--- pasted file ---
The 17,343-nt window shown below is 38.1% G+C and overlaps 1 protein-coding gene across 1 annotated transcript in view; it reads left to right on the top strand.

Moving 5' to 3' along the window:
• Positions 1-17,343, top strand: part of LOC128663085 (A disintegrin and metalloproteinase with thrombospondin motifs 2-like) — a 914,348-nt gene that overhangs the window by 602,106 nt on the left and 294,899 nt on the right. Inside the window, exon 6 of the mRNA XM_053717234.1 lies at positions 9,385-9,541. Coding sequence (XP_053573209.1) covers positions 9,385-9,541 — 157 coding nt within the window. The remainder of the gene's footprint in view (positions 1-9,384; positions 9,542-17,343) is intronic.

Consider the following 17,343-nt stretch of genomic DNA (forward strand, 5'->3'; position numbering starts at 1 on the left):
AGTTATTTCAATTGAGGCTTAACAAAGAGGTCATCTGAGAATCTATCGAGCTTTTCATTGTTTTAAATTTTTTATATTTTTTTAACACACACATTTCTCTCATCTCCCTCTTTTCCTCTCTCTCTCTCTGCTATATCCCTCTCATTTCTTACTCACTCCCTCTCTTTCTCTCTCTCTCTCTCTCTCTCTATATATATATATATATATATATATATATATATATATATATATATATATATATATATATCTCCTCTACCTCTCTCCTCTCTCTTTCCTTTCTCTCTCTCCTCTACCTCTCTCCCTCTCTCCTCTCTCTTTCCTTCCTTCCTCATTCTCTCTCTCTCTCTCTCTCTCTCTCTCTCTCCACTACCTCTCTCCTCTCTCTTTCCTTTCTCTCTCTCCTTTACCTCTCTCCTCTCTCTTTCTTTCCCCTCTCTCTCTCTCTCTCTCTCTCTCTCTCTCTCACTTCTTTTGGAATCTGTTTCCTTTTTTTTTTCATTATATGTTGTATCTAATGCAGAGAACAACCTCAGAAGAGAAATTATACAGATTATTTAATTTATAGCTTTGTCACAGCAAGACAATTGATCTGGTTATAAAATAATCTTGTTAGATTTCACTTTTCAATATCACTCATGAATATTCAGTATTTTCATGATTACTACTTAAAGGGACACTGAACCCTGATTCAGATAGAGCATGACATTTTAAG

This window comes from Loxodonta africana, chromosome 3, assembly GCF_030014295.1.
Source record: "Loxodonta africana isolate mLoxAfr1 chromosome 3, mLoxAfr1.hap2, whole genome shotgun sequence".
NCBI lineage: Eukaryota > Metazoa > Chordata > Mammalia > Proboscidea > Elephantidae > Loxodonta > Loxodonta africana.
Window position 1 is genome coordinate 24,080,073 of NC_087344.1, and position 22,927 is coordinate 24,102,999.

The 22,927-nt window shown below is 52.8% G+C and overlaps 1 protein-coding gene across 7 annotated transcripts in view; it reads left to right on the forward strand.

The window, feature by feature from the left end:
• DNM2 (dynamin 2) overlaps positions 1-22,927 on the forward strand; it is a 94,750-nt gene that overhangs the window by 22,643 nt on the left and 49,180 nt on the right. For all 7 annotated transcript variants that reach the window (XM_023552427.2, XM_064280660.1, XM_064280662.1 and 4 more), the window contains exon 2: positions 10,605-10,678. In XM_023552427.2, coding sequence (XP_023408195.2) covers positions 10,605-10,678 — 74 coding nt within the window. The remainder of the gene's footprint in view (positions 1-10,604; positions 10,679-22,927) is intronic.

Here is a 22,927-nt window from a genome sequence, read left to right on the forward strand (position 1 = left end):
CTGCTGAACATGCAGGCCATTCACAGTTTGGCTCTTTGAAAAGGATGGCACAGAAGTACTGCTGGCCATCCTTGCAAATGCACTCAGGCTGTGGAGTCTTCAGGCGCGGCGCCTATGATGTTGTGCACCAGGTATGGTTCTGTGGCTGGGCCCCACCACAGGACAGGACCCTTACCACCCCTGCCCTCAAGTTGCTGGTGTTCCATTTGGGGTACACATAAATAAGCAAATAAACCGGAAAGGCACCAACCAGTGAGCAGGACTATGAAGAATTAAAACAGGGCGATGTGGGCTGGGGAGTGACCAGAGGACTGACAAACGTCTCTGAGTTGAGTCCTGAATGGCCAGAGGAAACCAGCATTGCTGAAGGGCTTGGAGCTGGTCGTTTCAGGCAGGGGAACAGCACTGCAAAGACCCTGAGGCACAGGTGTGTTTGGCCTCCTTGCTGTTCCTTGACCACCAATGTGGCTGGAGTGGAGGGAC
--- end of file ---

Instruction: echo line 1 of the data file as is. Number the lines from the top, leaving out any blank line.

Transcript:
The 17,343-nt window shown below is 38.1% G+C and overlaps 1 protein-coding gene across 1 annotated transcript in view; it reads left to right on the top strand.